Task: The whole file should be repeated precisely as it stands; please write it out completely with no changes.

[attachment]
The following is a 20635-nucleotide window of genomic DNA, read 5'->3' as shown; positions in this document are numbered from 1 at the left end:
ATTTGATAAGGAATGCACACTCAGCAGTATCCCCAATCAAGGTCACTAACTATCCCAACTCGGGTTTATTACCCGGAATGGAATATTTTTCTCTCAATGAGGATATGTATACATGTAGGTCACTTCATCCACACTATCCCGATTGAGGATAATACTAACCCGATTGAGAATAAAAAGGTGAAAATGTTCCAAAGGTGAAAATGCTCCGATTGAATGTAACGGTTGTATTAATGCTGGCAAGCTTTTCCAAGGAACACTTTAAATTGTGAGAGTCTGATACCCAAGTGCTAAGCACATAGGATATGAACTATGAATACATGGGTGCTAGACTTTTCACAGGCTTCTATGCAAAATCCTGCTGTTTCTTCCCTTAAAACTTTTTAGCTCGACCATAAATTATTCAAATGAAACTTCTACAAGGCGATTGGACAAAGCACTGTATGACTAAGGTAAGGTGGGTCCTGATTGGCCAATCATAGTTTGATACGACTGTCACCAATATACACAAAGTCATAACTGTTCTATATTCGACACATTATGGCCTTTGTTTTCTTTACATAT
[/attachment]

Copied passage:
The following is a 20635-nucleotide window of genomic DNA, read 5'->3' as shown; positions in this document are numbered from 1 at the left end:
ATTTGATAAGGAATGCACACTCAGCAGTATCCCCAATCAAGGTCACTAACTATCCCAACTCGGGTTTATTACCCGGAATGGAATATTTTTCTCTCAATGAGGATATGTATACATGTAGGTCACTTCATCCACACTATCCCGATTGAGGATAATACTAACCCGATTGAGAATAAAAAGGTGAAAATGTTCCAAAGGTGAAAATGCTCCGATTGAATGTAACGGTTGTATTAATGCTGGCAAGCTTTTCCAAGGAACACTTTAAATTGTGAGAGTCTGATACCCAAGTGCTAAGCACATAGGATATGAACTATGAATACATGGGTGCTAGACTTTTCACAGGCTTCTATGCAAAATCCTGCTGTTTCTTCCCTTAAAACTTTTTAGCTCGACCATAAATTATTCAAATGAAACTTCTACAAGGCGATTGGACAAAGCACTGTATGACTAAGGTAAGGTGGGTCCTGATTGGCCAATCATAGTTTGATACGACTGTCACCAATATACACAAAGTCATAACTGTTCTATATTCGACACATTATGGCCTTTGTTTTCTTTACATAT